Health

Equine Piroplasmosis

A tick-transmitted horse disease has been detected on a South Texas ranch.

From the Texas Animal Health Commission

A tick-borne disease known as equine piroplasmosis has been confirmed on a ranch in South Texas. Additional testing is being conducted to determine the extent of infection. Horses on the ranch are quarantined to their premises, and a thorough disease investigation is under way.

Equine piroplasmosis can affect horses, donkeys, mules or zebras and cause clinical signs common to many diseases, including poor appetite and weight loss. Death can occur. Some infected equines may exhibit few or no signs of disease. Those animals that survive the acute phase of infection may continue to carry the parasite, which has been identified as Theileria equi (formerly known as Babesia equi), for long periods of time.

“Although equine piroplasmosis is not considered to be endemic in the U.S., cases have been detected on occasion,” said Dr. Bob Hillman, Texas’ state veterinarian and head of the Texas Animal Health Commission, the state’s livestock and poultry health regulatory agency. “In June, equine piroplasmosis was detected in Missouri, with a related case found in Kansas. In 2008, the infection was detected in Florida. These cases have been closed.”

Equine piroplasmosis may not be that common anymore, but there are plenty of other health issues facing horses and horse owners. Learn all you can with our Common Horse Health Issue report.

“As many as 15 tick species are capable of carrying and transmitting the blood parasite responsible for causing equine piroplasmosis,” Dr. Hillman explained. “At this time, we do not know which species of tick is responsible for transmitting infection on the South Texas ranch. Additional blood and tick samples are being collected and will be submitted for analysis to the National Veterinary Services Laboratory (NVSL) in Ames, Iowa.”

Dr. Hillman said there is no vaccine for equine piroplasmosis, and treatment generally is not effective against this tick-borne infection. To avoid spread of the disease, it is important to eliminate contact with ticks and to prevent the transfer of blood from one equine to another.

“Equine owners may want to consult with their veterinarians for recommendations on preventing tick infestation,” said Dr. Hillman. “If equine animals exhibit signs of illness, a veterinarian should be contacted, so appropriate samples may be collected for laboratory testing. Currently, we have no indication that this tick transmitted disease has occurred at other sites in Texas, but maintaining vigilance for this blood parasite is necessary in determining the extent of this disease situation.”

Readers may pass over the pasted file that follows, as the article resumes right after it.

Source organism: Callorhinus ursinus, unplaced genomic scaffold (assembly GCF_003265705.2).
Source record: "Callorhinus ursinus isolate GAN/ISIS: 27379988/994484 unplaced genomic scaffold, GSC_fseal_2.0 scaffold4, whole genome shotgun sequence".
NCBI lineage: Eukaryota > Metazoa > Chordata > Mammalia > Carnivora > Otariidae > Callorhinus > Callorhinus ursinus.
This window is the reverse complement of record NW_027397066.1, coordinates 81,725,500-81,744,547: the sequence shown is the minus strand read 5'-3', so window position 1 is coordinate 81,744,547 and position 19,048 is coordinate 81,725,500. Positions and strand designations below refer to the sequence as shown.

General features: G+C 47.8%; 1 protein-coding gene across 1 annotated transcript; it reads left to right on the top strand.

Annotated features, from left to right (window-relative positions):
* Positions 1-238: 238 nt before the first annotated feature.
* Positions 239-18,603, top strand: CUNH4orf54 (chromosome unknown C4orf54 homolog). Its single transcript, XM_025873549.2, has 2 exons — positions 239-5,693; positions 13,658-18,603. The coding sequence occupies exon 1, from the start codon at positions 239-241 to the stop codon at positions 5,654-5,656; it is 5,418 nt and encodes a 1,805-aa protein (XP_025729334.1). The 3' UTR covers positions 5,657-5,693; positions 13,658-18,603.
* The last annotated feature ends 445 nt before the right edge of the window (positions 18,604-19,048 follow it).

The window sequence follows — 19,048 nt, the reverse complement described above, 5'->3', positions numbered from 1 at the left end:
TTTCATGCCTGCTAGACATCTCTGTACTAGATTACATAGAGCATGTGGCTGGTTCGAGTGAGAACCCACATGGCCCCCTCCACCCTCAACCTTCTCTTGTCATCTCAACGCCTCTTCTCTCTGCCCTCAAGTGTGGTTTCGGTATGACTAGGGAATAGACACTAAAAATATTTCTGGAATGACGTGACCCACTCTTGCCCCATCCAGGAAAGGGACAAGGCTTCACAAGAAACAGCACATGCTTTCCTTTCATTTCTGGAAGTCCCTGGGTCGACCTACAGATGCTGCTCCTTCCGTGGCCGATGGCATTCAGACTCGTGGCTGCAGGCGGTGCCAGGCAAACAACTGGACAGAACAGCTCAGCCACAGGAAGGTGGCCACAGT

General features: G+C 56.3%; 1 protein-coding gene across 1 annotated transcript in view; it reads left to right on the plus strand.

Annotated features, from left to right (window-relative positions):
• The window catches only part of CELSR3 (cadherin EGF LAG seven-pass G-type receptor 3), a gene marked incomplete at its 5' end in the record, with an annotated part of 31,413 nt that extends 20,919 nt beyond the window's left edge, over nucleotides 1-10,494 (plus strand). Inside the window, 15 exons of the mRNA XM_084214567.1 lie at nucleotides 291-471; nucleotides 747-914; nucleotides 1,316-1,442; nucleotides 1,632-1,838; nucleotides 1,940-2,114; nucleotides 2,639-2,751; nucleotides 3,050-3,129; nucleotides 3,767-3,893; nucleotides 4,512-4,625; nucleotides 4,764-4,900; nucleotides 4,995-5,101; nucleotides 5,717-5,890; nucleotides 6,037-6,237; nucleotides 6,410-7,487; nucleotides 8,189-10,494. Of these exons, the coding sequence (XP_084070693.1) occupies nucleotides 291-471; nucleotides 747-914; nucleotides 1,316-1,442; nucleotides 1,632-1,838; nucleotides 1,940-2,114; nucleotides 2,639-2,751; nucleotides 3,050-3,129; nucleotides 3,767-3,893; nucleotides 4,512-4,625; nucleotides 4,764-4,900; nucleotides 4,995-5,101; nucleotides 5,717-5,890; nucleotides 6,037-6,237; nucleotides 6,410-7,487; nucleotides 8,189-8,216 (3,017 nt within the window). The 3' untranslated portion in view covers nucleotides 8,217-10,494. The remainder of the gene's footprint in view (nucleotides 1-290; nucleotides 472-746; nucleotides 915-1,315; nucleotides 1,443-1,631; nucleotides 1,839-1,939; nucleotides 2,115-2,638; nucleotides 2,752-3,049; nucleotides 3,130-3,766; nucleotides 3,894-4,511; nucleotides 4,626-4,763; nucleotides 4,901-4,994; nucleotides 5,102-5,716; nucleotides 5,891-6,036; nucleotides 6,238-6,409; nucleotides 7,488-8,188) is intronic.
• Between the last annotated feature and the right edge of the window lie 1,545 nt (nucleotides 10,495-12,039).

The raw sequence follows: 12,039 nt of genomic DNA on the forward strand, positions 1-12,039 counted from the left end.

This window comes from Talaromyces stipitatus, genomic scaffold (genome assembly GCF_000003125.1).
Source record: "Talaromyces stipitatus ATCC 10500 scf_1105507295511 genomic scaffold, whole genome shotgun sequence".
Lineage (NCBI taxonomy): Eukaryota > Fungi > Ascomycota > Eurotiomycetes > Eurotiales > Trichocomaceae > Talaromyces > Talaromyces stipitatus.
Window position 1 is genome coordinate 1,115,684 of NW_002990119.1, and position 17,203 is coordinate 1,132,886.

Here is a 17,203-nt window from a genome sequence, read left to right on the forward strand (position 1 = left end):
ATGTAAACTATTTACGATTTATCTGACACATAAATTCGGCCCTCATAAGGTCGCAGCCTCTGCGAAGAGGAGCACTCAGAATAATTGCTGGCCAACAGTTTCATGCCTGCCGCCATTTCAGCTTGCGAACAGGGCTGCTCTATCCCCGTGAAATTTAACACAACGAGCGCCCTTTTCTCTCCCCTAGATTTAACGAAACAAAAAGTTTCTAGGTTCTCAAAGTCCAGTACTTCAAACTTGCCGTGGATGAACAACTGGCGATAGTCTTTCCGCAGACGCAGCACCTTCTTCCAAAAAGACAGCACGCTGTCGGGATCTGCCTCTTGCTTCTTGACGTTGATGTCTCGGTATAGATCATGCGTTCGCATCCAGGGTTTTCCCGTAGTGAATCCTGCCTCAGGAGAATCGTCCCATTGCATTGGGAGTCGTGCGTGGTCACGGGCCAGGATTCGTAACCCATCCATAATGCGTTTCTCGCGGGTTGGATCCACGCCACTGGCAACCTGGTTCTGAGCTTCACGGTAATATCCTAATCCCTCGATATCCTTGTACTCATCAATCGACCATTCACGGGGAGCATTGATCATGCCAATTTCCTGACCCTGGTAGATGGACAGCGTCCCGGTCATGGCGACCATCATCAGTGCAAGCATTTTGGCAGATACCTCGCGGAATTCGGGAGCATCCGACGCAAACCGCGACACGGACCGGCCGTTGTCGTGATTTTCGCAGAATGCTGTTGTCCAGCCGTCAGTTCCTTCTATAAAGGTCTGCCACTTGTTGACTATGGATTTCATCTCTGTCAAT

Due to the outbreak of equine piroplasmosis in the state of Texas, the Canadian Food Inspection Agency (CFIA) has asked the United States Department of Agriculture (USDA) to suspend the issuance or endorsement of export certificates for horses and other equines originating from the state of Texas. The imposed restrictions on the import of equidae into Canada from Texas are effective immediately.

According to the American Association of Equine Practitioners, the 2008 equine piroplasmosis case in Florida was fatal.

A 7-year old gelding, located in Manatee County, Florida contracted the rare parasitic disease, and blood and tissue testing of the horse confirmed the diagnosis. He was euthanized after a three-week bout with equine piroplasmosis. State officials immediately quarantined the premises where the horse was kept, as well as two adjacent properties containing horses, pending determination of their status.

The disease had been eradicated from Florida in the 1980s, and the tick species believed to transmit the disease in other countries had not been identified in Florida in many years.

Due to the outbreak of equine piroplasmosis in the state of Texas, the Canadian Food Inspection Agency (CFIA) has asked the United States Department of Agriculture (USDA) to suspend the issuance or endorsement of export certificates for horses and other equines originating from the state of Texas. The imposed restrictions on the import of equidae into Canada from Texas are effective immediately. Oklahoma, Kentucky, Montana and Washington also have imposed restrictions.

This disease is not directly contagious from one horse to another but requires direct blood transfer. Human infection with equine piroplasmosis is extremely rare.

Visit the AAEP’s Web site for a fact sheet about equine piroplasmosis.

There are many health issues that can become a problem for your equine friend. Make sure you are up to date on all the information with our Common Horse Health Issues report.